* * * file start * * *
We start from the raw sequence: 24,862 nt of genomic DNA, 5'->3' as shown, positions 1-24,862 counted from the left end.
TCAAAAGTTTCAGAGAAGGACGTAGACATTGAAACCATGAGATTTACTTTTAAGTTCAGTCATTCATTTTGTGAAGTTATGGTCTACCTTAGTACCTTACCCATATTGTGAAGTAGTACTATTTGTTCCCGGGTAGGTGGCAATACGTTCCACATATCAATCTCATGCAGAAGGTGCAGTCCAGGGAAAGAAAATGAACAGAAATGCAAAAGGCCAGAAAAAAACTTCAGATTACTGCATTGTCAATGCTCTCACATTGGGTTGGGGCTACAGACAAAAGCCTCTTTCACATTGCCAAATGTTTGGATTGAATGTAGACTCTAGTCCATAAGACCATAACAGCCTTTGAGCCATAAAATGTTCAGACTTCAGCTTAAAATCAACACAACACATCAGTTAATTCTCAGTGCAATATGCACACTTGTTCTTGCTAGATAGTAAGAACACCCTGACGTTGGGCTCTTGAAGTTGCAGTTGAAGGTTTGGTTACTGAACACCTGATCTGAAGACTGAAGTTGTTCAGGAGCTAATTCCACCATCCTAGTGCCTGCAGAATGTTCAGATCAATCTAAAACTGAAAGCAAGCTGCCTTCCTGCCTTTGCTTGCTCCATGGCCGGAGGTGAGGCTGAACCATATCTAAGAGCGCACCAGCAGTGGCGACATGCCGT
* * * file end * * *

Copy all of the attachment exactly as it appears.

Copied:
We start from the raw sequence: 24,862 nt of genomic DNA, 5'->3' as shown, positions 1-24,862 counted from the left end.
TCAAAAGTTTCAGAGAAGGACGTAGACATTGAAACCATGAGATTTACTTTTAAGTTCAGTCATTCATTTTGTGAAGTTATGGTCTACCTTAGTACCTTACCCATATTGTGAAGTAGTACTATTTGTTCCCGGGTAGGTGGCAATACGTTCCACATATCAATCTCATGCAGAAGGTGCAGTCCAGGGAAAGAAAATGAACAGAAATGCAAAAGGCCAGAAAAAAACTTCAGATTACTGCATTGTCAATGCTCTCACATTGGGTTGGGGCTACAGACAAAAGCCTCTTTCACATTGCCAAATGTTTGGATTGAATGTAGACTCTAGTCCATAAGACCATAACAGCCTTTGAGCCATAAAATGTTCAGACTTCAGCTTAAAATCAACACAACACATCAGTTAATTCTCAGTGCAATATGCACACTTGTTCTTGCTAGATAGTAAGAACACCCTGACGTTGGGCTCTTGAAGTTGCAGTTGAAGGTTTGGTTACTGAACACCTGATCTGAAGACTGAAGTTGTTCAGGAGCTAATTCCACCATCCTAGTGCCTGCAGAATGTTCAGATCAATCTAAAACTGAAAGCAAGCTGCCTTCCTGCCTTTGCTTGCTCCATGGCCGGAGGTGAGGCTGAACCATATCTAAGAGCGCACCAGCAGTGGCGACATGCCGT